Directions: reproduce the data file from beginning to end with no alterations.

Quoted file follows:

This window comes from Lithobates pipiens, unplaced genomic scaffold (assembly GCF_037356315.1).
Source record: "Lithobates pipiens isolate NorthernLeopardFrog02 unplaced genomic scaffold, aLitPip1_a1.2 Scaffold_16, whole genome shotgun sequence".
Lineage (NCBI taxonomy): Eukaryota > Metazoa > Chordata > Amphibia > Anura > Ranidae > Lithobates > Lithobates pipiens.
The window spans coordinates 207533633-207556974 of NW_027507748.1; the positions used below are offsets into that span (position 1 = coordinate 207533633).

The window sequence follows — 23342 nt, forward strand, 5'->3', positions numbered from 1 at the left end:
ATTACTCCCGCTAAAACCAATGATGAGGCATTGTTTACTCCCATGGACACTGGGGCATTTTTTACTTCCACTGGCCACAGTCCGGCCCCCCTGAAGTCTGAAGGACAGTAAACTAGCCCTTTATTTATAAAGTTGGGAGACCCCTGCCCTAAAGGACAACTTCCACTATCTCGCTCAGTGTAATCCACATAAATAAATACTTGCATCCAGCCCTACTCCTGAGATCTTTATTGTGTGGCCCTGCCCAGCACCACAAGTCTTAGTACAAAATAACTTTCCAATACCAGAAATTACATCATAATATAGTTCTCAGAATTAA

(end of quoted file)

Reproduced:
This window comes from Lithobates pipiens, unplaced genomic scaffold (assembly GCF_037356315.1).
Source record: "Lithobates pipiens isolate NorthernLeopardFrog02 unplaced genomic scaffold, aLitPip1_a1.2 Scaffold_16, whole genome shotgun sequence".
Lineage (NCBI taxonomy): Eukaryota > Metazoa > Chordata > Amphibia > Anura > Ranidae > Lithobates > Lithobates pipiens.
The window spans coordinates 207533633-207556974 of NW_027507748.1; the positions used below are offsets into that span (position 1 = coordinate 207533633).

The window sequence follows — 23342 nt, forward strand, 5'->3', positions numbered from 1 at the left end:
ATTACTCCCGCTAAAACCAATGATGAGGCATTGTTTACTCCCATGGACACTGGGGCATTTTTTACTTCCACTGGCCACAGTCCGGCCCCCCTGAAGTCTGAAGGACAGTAAACTAGCCCTTTATTTATAAAGTTGGGAGACCCCTGCCCTAAAGGACAACTTCCACTATCTCGCTCAGTGTAATCCACATAAATAAATACTTGCATCCAGCCCTACTCCTGAGATCTTTATTGTGTGGCCCTGCCCAGCACCACAAGTCTTAGTACAAAATAACTTTCCAATACCAGAAATTACATCATAATATAGTTCTCAGAATTAA